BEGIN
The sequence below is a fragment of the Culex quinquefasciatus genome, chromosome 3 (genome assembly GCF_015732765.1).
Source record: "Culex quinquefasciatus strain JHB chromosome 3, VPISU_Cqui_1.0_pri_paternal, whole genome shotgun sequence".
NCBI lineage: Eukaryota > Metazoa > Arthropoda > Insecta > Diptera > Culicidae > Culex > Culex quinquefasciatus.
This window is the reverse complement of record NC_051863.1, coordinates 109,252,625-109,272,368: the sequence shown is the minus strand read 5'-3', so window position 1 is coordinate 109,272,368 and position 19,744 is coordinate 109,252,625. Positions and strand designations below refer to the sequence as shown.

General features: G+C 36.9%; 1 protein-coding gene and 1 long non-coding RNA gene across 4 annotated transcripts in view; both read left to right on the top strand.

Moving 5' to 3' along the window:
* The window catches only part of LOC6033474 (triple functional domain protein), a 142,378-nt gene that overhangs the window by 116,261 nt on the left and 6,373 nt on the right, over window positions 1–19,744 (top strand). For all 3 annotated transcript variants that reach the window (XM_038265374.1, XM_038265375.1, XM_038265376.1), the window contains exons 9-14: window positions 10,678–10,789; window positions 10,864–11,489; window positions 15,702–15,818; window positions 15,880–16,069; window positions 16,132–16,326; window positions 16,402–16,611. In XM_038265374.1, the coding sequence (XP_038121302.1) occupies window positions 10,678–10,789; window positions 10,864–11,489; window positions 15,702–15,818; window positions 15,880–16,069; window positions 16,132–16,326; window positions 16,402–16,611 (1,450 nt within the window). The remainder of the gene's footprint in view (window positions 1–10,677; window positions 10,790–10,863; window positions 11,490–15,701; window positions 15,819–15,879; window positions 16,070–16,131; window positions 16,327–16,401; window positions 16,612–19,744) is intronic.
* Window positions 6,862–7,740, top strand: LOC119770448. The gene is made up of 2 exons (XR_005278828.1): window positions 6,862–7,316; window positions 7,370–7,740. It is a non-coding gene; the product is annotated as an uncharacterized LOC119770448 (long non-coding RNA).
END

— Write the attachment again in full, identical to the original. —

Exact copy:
The sequence below is a fragment of the Culex quinquefasciatus genome, chromosome 3 (genome assembly GCF_015732765.1).
Source record: "Culex quinquefasciatus strain JHB chromosome 3, VPISU_Cqui_1.0_pri_paternal, whole genome shotgun sequence".
NCBI lineage: Eukaryota > Metazoa > Arthropoda > Insecta > Diptera > Culicidae > Culex > Culex quinquefasciatus.
This window is the reverse complement of record NC_051863.1, coordinates 109,252,625-109,272,368: the sequence shown is the minus strand read 5'-3', so window position 1 is coordinate 109,272,368 and position 19,744 is coordinate 109,252,625. Positions and strand designations below refer to the sequence as shown.

General features: G+C 36.9%; 1 protein-coding gene and 1 long non-coding RNA gene across 4 annotated transcripts in view; both read left to right on the top strand.

Moving 5' to 3' along the window:
* The window catches only part of LOC6033474 (triple functional domain protein), a 142,378-nt gene that overhangs the window by 116,261 nt on the left and 6,373 nt on the right, over window positions 1–19,744 (top strand). For all 3 annotated transcript variants that reach the window (XM_038265374.1, XM_038265375.1, XM_038265376.1), the window contains exons 9-14: window positions 10,678–10,789; window positions 10,864–11,489; window positions 15,702–15,818; window positions 15,880–16,069; window positions 16,132–16,326; window positions 16,402–16,611. In XM_038265374.1, the coding sequence (XP_038121302.1) occupies window positions 10,678–10,789; window positions 10,864–11,489; window positions 15,702–15,818; window positions 15,880–16,069; window positions 16,132–16,326; window positions 16,402–16,611 (1,450 nt within the window). The remainder of the gene's footprint in view (window positions 1–10,677; window positions 10,790–10,863; window positions 11,490–15,701; window positions 15,819–15,879; window positions 16,070–16,131; window positions 16,327–16,401; window positions 16,612–19,744) is intronic.
* Window positions 6,862–7,740, top strand: LOC119770448. The gene is made up of 2 exons (XR_005278828.1): window positions 6,862–7,316; window positions 7,370–7,740. It is a non-coding gene; the product is annotated as an uncharacterized LOC119770448 (long non-coding RNA).